Coaching's new audienceGuildhall's Helena Gaunt on coaching in a creative environment
What happens when coaching is used in a creative institution? London’s Guildhall School of Music & Drama is one seat of learning using coaching to boost its creative output. Professor Helena Gaunt, Vice Principal and Director of Academic Affairs, shares her experience of adapting coaching to suit a more creative sensibility.
Commercial savvy has traditionally been the domain of the business school. However, we knew it could work in the Arts. We took a decision to develop coaching skills in twelve members of our staff with a direct responsibility for mentoring students.
The project has not been without its challenges, but the impact on our staff and students is evident. As well as giving them practical strategies as managers and collaborators, it has given them new perspectives on their careers and has even changed the way they think and interact in their personal lives.
Key coaching skills are good listening, open questioning and an ability to both support and challenge your client in an atmosphere of conﬁdentiality and trust. At Guildhall, the project originally focused on these basic skills, conducted through a highly practical course combining group coaching exercises and contextualised theory. We worked alongside our consultancy, Linden Learning.
Twenty-ﬁve hours of the course were spread over the academic year. There were ﬁve three-hour seminars, and the ﬁnal sessions incorporated supported self-reﬂection and observed coaching practice. Each session addressed actual ongoing issues at the university.
A life lived in the Arts is all-consuming. A creative mindset differs from that of the corporate professional and performances and rehearsals do not respect a ﬁve day working week. There were practical challenges, therefore in implementing the programme, but working with performing artists provided an opportunity for Linden Learning and ourselves to be creative with the project in ways which were advantageous for all.
Growing waiting list
Good administration and ﬂexible scheduling was the biggest challenge due to the extraordinary demands on the teachers’ time. Once established, however, it was clear that our coaching students were able to enhance practical exercises with their performing skills.
Workshops saw senior members of staff as enthusiastic champions of the project with a willingness to throw themselves into the work. This enthusiasm was reﬂected in general teaching practice and in collaborative work with their peers. Word got round and the waiting list for the courses began to grow.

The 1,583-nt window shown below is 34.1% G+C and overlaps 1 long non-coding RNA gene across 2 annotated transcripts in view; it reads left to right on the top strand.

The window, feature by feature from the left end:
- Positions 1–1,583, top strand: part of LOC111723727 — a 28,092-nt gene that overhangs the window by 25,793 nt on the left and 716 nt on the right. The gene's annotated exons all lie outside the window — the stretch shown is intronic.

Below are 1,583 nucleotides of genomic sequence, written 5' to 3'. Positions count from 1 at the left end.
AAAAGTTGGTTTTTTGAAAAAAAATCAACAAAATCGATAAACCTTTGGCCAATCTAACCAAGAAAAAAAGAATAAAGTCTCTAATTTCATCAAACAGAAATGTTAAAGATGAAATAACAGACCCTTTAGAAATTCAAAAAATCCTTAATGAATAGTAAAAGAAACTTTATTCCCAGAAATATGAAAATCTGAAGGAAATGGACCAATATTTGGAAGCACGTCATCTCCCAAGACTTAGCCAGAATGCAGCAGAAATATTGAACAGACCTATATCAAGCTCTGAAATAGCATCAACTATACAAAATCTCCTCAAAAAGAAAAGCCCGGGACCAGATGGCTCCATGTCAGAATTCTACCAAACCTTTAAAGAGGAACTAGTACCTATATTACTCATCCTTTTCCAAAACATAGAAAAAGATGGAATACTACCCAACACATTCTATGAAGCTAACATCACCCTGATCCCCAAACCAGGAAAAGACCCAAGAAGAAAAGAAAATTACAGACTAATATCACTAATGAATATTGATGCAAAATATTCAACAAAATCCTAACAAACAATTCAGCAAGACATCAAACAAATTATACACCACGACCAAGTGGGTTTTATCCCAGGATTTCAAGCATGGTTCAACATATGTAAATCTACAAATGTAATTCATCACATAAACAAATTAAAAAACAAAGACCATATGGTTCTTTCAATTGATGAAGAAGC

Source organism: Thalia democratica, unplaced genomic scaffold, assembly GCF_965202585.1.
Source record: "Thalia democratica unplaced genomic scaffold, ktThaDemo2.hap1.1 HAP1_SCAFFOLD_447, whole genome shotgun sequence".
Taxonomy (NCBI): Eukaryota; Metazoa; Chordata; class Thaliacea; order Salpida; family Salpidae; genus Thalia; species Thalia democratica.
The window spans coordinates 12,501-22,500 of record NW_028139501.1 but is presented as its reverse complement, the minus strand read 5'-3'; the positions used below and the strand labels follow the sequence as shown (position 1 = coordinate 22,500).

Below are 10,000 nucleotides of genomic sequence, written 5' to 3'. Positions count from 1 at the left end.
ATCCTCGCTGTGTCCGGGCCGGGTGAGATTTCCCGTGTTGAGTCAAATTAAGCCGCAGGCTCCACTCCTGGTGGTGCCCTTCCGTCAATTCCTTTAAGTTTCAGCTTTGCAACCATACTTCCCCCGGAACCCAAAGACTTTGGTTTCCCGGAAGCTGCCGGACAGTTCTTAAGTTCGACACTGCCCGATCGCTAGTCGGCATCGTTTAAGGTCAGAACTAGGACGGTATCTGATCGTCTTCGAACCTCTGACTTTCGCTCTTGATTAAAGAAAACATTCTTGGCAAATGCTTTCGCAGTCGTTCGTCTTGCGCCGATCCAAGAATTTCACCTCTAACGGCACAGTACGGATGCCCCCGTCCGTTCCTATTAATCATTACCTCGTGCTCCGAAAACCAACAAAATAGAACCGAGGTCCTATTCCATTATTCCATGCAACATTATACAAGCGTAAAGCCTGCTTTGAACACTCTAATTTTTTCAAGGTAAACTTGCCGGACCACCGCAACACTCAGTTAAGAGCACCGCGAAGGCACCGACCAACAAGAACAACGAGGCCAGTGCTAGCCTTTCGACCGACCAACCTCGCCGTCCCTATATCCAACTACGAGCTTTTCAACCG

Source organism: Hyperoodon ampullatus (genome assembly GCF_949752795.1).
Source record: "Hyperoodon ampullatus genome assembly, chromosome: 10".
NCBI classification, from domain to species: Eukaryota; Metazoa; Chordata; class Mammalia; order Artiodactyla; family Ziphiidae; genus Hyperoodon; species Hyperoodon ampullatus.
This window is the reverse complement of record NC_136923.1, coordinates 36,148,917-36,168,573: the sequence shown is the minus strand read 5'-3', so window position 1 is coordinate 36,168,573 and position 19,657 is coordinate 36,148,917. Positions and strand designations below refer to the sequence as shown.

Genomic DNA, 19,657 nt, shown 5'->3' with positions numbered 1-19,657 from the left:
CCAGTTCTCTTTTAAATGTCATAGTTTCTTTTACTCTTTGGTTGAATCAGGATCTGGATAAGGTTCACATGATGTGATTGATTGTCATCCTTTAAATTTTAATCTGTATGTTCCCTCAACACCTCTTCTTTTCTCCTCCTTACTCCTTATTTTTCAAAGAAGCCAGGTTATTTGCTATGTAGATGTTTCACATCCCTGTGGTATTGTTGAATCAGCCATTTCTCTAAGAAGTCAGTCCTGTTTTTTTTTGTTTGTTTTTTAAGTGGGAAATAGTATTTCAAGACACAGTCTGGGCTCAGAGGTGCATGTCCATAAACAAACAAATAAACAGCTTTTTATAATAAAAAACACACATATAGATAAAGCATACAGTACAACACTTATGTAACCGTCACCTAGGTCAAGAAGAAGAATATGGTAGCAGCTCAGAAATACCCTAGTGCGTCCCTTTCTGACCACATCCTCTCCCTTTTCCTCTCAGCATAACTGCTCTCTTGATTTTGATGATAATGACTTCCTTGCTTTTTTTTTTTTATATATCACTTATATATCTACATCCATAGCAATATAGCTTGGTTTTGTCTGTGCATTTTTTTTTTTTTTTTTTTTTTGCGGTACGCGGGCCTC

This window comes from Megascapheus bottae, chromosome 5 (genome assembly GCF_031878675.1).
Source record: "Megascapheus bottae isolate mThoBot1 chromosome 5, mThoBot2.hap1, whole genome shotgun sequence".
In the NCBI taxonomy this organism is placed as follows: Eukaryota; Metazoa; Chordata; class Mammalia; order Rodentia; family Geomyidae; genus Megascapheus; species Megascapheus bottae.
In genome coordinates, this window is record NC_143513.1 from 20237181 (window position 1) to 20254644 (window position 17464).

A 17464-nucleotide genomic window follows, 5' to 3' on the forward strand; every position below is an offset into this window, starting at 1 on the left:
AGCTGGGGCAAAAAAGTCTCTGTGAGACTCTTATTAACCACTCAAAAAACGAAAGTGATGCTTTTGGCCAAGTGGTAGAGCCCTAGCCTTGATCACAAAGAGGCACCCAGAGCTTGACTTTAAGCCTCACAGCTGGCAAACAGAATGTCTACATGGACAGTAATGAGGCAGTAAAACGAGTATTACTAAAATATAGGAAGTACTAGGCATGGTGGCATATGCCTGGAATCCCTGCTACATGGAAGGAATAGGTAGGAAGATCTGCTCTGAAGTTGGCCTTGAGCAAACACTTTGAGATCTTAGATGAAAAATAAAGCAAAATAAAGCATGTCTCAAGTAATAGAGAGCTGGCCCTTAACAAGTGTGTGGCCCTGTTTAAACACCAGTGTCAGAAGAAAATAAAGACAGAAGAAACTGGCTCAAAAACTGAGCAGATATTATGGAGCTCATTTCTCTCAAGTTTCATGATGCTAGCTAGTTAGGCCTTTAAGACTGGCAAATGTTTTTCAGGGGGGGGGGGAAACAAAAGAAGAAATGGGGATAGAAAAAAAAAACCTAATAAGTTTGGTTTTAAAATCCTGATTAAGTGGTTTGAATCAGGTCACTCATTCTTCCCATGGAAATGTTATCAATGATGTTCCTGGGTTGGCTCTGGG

Feedback is as relevant in the Arts as it is in business. Constructive criticism from our participants, therefore, was invaluable to us as the course grew to accommodate one hundred and sixty students in 2015. It enabled us to see how we could adapt the training process and make it ever more accessible to people working in artistic ﬁelds.
Now the course comes with a manual, and staff see the programme as an opportunity to develop new skills together. “I now delegate more,” said one participant. “It’s a very different way of communication as a team,” said another.
The scheme continues to go from strength to strength – so much so that it has inspired nine members of our staff to take ILM Postgraduate Diplomas in Coaching and Mentoring. Attendance remains good and there have been several breakthroughs with students who had been struggling with difﬁcult issues.
The aim is now to get the scheme accredited which will mean it will have the potential to be open to participants outside the Guildhall students and faculty. We are also considering developing our own postgraduate diploma. It will be a game changer, I’m sure.
I leave the last word to one of our members of staff – “This course has the potential to change your life…. the more open you are to it, the more you will learn and beneﬁt from it and the more the people in your life will beneﬁt from it too”.